Photo courtesy of Gregory Lucas
                                A scout places red poppies, one by one, in the cemetery during a prior event. This year’s ceremony will happen on Veterans Day, Nov. 11, at Sunset Hills Memorial Park in Bellevue.

Photo courtesy of Gregory Lucas A scout places red poppies, one by one, in the cemetery during a prior event. This year’s ceremony will happen on Veterans Day, Nov. 11, at Sunset Hills Memorial Park in Bellevue.

Eastside Veterans Day Ceremony expected to draw crowd

The annual tradition will honor Eastside resident Joe Crecca this year.

A large group of organizers have worked nearly all year to put together the Eastside Veterans Day Ceremony — to celebrate veterans who served in all branches of the military.

The public is invited to pay tribute to veterans at the Sunset Hills Memorial Park on Monday, Nov. 11. The celebration starts at 11 a.m. and is anticipated to last an hour.

Multiple organizations will host the event, including the Sons of the American Revolution, The Association of Washington Generals, American Legion Post #161 and VFW Post #2995.

The event also aims to rectify the poor treatment Vietnam veterans faced when they returned home. It could be hard for someone to imagine a time when active military came home to anything but celebration and gratitude. Gregory Lucas can.

Lucas, who assembled the Committee to Honor American Veterans in 2016, said that those flying home during the Vietnam War, a highly controversial conflict that spanned the years of 1955 to 1975, were treated unfairly.

“As vets came home … vets were not only not honored but aggressively shunned,” he said.

He pointed out that the Vietnam Wall is the only memorial in Washington D.C. hidden below ground. He said vets viewed the location as a slight against them and those who served.

“Consider the fact that freedom is purchased and the price is all of our price to pay,” he said. “The ones who pay that price are the military … There is nothing that we can do that would be too great an honor to give them. They deserve our best, and the Vietnam veterans did not receive it.”

Those behind this year’s ceremony are hoping to make things right.

Vietnam-era veterans and the widows and mothers of deceased Vietnam veterans will receive commemorative lapel pins, provided by the Department of Defense in celebration of the 50th anniversary of the Vietnam War.

They’ll be provided with the pins, along with the words “welcome home.”

“For many of these vets, it’ll be the first time anyone has ever welcomed them home,” Lucas said.

Other highlights include Eastside resident and Air Force Maj. Joe Crecca, who was a prisoner of war for more than six years in the Hanoi Hilton prisoner of war camp. He will receive the SAR (Sons of the American Revolution) Bronze Good Citizenship Medal.

Guests should anticipate a moving ceremony, Lucas said. Scouts will place more than 2,900 American flags and 1,000 red poppies on the graves of veterans buried in the cemetery. And there will be a number of special guests.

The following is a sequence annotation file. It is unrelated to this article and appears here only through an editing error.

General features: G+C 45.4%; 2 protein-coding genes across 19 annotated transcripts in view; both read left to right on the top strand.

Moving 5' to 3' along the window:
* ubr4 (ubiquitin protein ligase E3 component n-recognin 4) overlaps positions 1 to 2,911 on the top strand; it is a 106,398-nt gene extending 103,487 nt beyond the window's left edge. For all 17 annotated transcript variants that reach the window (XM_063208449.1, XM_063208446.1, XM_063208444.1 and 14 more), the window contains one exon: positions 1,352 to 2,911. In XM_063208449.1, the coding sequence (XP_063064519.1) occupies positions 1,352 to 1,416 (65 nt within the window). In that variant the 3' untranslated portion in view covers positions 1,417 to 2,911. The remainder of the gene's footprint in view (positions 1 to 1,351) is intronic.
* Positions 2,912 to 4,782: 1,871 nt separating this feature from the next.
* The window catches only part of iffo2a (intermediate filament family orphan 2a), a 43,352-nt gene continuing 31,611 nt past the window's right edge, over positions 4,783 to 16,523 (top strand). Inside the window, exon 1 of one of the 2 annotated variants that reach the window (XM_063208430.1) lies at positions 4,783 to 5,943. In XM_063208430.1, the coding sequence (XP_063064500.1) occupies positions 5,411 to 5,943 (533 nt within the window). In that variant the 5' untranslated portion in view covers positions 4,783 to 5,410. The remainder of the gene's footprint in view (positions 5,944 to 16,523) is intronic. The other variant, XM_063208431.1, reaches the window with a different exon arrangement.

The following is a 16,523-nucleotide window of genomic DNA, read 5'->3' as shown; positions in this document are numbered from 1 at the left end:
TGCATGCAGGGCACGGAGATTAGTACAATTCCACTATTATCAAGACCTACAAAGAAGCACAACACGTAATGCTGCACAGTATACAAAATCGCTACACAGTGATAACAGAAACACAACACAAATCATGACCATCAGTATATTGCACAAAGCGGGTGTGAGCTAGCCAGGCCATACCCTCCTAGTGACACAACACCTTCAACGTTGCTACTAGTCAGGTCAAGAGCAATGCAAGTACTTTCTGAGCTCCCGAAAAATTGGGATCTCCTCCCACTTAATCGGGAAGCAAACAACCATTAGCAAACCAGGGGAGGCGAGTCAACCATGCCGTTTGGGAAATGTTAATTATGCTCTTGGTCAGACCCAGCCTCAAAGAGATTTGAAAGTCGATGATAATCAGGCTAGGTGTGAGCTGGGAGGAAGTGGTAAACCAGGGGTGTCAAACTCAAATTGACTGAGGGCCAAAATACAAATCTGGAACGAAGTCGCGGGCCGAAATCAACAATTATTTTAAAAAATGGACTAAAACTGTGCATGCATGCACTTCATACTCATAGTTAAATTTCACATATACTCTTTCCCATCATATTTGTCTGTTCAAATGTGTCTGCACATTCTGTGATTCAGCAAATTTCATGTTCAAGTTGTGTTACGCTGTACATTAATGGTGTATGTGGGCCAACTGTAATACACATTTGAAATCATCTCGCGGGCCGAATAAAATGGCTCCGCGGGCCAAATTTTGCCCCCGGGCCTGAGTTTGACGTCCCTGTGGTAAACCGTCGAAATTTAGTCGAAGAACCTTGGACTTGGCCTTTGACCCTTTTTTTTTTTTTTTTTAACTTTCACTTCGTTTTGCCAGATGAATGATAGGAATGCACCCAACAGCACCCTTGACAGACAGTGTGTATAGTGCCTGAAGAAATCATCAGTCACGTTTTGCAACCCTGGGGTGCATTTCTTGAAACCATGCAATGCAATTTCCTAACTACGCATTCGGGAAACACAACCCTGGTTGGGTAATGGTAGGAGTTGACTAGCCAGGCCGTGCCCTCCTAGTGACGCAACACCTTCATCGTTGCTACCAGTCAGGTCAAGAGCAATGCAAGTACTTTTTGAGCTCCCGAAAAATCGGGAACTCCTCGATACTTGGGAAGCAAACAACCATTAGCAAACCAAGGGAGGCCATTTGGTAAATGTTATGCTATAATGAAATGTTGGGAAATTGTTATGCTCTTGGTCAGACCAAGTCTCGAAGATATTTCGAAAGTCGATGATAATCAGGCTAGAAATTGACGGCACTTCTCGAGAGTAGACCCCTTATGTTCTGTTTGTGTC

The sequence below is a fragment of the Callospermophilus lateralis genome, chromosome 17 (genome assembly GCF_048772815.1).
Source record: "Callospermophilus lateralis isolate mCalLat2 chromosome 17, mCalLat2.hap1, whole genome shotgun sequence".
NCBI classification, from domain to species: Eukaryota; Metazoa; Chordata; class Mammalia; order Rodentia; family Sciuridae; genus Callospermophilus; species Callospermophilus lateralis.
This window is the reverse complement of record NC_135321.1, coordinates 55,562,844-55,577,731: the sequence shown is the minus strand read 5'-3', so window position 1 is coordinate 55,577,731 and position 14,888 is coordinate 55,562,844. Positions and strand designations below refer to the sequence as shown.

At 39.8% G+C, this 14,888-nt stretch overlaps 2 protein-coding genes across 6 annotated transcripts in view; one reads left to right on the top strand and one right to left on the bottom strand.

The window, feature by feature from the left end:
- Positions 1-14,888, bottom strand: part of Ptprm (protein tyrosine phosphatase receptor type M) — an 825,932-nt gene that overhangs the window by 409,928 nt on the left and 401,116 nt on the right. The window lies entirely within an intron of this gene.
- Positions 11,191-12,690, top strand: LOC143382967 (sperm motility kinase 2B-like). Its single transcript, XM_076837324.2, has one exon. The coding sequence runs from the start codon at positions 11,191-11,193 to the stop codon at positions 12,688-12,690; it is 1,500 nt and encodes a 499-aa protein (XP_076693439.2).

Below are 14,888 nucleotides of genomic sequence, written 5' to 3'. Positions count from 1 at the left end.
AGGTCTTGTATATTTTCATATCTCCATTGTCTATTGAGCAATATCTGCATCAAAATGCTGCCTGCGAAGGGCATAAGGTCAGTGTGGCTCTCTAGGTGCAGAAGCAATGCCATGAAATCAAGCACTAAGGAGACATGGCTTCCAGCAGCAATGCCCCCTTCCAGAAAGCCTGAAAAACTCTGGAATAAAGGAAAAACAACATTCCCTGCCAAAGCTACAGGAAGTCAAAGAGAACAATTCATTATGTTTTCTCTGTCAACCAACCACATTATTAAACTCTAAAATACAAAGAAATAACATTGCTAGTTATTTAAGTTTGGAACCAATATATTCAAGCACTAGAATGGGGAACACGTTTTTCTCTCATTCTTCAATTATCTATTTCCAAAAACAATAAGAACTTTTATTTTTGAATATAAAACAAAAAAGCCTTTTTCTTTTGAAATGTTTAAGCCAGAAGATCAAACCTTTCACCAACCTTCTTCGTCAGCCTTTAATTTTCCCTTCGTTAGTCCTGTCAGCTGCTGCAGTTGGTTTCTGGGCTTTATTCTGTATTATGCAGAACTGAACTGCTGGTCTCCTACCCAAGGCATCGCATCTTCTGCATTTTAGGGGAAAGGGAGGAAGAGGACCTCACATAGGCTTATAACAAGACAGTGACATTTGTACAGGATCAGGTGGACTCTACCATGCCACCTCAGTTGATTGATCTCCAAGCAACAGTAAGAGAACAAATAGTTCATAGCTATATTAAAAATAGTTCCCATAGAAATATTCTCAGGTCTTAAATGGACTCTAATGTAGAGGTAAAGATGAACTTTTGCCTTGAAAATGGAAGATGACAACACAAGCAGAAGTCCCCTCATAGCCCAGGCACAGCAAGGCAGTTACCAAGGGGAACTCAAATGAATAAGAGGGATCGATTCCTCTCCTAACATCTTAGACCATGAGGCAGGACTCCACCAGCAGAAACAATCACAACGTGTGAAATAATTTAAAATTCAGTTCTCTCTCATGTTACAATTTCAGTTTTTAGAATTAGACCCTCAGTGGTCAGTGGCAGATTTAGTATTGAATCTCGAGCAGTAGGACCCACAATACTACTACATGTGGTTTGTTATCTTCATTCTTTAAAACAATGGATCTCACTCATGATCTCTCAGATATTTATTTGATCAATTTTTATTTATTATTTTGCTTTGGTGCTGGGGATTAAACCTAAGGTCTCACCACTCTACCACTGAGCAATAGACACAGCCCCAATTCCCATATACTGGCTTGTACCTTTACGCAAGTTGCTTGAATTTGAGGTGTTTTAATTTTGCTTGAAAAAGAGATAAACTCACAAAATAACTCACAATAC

In addition, the ceremony also will call attention to the sacrifices of veterans who landed at Normandy on D-Day in WWII, as this year marks the 75th anniversary of the D-Day invasion.

Photo courtesy of Gregory Lucas
                                Joe Crecca, who was a prisoner of war, will receive the SAR (Sons of the American Revolution) Bronze Good Citizenship Medal.

Photo courtesy of Gregory Lucas Joe Crecca, who was a prisoner of war, will receive the SAR (Sons of the American Revolution) Bronze Good Citizenship Medal.

More in News

Police exercise educates drivers and pedestrians on safety

Bellevue police increase emphasis on collision causes.

Despite concerns, homelessness authority moves toward final Seattle vote

Seattle’s homelessness committee aligned the city’s plan with King County’s.

King County’s current climate action plan was adopted in 2015 and has provided a blueprint for reducing emissions and preparing for climate change. File photo
King County approves environmental justice provision

An update to the King County climate action plan should include an… Continue reading

Homelessness authority approved by King County, awaits Seattle vote

The agreement would consolidate emergency services for people experiencing homelessness.

The King County Courthouse is located at 516 Third Ave. in downtown Seattle. Photo courtesy of King County
Council approves $600,000 to increase security at King County Courthouse

The funding will be split evenly between increasing deputies, security and social services.

Victims, law enforcement speak about King County Courthouse conditions

An entrance to the courthouse was closed after an assault.

Washington Low Income Housing Alliance is among supporters of statewide “just cause” legislation to protect tenants in Washington. However, some landlords say removing the ability to quickly remove tenants limits their ability to get rid of problem renters. (Courtesy image)
Tenant advocates prepare for another push in Olympia

Following wins in Burien and Federal Way, just cause evictions are on the 2020 Legislative agenda.

Bellevue skyline. Aaron Kunkler/staff photo
Bellevue changing logo for the first time since 1969

New logo to reflect diversity, development.

Most Read